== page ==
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The following diagram illustrates a typical deployment pattern for WSO2 IoT Server.

As indicated in the above diagram, when clustering WSO2 IoT Server, there is worker manager separation. In a standard WSO2 product cluster, worker and manager separation is derived from deployment synchronization. However, this differs from standard WSO2 Carbon worker manager separation.

WSO2 IoT Server includes an admin console that can be used by any user with administrative privileges. These users can perform operations on enrolled devices and the devices can retrieve those actions by requesting for the pending operations. This is done by either walking the device through a push notification or configuring the device to poll at a pre-configured frequency.

Normally administrative tasks should be run from a manager node.

There are two major deployment patterns for the manager node. One could be running the manager node in the private network due to security constraints and other is allowing end users to access the management node so that they can control and view their devices.

A manager node is used to run background tasks that are necessary to update device information such as location and the list of installed applications. For more information on creating different profiles in WSO2 IoT Server, see Product Profiles.

Let's take a look at the steps to cluster WSO2 IoT Server:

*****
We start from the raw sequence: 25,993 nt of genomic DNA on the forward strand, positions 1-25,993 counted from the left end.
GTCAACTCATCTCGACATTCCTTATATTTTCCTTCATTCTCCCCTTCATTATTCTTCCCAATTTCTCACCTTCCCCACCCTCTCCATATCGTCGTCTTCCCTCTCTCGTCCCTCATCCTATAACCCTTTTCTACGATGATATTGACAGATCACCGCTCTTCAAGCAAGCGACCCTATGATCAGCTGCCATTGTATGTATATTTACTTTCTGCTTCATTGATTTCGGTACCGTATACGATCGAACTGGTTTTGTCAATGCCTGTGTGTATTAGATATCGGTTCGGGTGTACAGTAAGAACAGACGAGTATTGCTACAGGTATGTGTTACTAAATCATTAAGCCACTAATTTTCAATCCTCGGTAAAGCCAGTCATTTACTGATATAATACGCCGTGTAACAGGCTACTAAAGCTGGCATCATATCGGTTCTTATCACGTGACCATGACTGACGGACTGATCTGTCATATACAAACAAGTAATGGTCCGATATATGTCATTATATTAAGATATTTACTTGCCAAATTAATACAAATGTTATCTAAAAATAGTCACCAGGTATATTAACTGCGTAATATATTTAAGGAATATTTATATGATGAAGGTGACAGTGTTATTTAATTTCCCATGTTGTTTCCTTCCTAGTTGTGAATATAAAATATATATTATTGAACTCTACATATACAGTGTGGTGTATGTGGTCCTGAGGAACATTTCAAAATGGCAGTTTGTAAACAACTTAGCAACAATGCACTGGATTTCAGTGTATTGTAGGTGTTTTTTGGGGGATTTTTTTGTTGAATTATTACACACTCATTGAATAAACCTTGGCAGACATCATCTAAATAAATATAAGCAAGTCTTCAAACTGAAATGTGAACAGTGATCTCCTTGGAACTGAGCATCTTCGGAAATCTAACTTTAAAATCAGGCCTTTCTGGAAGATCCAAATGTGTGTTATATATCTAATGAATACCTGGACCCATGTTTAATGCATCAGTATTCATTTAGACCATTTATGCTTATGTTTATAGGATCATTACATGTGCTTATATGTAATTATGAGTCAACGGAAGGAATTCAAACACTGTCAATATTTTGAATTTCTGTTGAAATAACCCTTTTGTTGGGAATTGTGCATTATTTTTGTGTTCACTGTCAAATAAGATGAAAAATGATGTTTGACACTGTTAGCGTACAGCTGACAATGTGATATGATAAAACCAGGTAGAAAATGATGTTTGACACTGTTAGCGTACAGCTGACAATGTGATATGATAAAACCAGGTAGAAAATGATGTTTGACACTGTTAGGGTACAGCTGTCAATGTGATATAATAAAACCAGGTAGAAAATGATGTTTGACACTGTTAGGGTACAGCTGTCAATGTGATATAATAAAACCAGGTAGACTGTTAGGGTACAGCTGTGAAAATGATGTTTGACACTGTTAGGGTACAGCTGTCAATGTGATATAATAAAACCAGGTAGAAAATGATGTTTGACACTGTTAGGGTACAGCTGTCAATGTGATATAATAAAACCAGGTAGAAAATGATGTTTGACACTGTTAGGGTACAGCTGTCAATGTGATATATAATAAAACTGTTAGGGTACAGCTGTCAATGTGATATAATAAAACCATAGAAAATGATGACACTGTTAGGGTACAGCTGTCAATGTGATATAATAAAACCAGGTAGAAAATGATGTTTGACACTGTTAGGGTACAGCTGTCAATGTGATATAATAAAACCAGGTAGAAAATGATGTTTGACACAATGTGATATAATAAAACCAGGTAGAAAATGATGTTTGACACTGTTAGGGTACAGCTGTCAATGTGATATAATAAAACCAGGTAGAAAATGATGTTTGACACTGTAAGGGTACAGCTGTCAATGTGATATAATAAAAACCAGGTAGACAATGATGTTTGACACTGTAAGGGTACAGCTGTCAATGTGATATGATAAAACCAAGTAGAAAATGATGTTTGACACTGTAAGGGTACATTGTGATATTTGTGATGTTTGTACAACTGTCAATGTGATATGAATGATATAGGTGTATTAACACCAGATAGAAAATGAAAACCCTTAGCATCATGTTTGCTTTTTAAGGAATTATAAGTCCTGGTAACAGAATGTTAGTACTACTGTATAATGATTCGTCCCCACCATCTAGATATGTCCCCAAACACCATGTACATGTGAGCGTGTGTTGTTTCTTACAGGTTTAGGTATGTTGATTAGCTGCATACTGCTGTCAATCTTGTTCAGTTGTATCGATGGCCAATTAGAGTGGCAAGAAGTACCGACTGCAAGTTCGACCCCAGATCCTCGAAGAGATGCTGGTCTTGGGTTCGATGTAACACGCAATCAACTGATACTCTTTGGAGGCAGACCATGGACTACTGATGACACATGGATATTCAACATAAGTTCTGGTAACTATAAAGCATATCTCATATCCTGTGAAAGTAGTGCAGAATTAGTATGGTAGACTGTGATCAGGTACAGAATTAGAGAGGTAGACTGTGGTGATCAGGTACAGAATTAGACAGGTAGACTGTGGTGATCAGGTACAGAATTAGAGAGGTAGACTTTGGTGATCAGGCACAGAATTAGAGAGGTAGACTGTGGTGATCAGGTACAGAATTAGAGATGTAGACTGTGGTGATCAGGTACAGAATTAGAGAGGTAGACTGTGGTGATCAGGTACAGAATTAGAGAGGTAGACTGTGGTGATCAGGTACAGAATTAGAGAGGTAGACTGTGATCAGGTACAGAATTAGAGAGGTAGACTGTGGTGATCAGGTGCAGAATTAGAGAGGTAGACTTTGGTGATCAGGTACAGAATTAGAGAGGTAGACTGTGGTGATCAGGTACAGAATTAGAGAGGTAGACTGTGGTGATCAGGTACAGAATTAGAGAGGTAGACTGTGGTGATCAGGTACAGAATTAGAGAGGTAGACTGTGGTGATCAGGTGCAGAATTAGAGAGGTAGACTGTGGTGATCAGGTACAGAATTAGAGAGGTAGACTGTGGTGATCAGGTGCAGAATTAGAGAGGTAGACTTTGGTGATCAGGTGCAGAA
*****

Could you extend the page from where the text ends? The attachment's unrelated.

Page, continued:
Before you begin

You need the following to cluster WSO2 IoT Server:

Virtual machines used in a high availability cluster

The following is a list of virtual machines (VMs) that are used in a high availability cluster and their details.

  • Manager - 1 VM
  • Worker - 2 VMs
  • Key manager - 2 VMs
  • DBs - 1 MySQL instance

All the VMs have 4 cores and 4GB memory.

Open ports

80 and 443 are from the NGINX server.

The following ports need to be opened for Android and iOS devices so that it can connect to GCM (Google Cloud Message) and APNS (Apple Push Notification Service) and enroll to WSO2 IoT Server.

Android

The ports to open are 5228, 5229 and 5230. GCM typically uses only 5228, but it sometimes uses 5229 and 5230.

GCM does not provide specific IPs, so it is recommended to allow the firewall to accept outgoing connections to all IP addresses contained in the IP blocks listed in Google's ASN of 15169.  

iOS

  • 5223 - TCP port used by devices to communicate to APNS servers

  • 2195 - TCP port used to send notifications to APNS

  • 2196 - TCP port used by the APNS feedback service

  • 443 - TCP port used as a fallback on Wi-Fi, only when devices are unable to communicate to APNS on port 5223

The APNS servers use load balancing. The devices will not always connect to the same public IP address for notifications. The entire 17.0.0.0/8 address block is assigned to Apple, so it is best to allow this range in the firewall settings.

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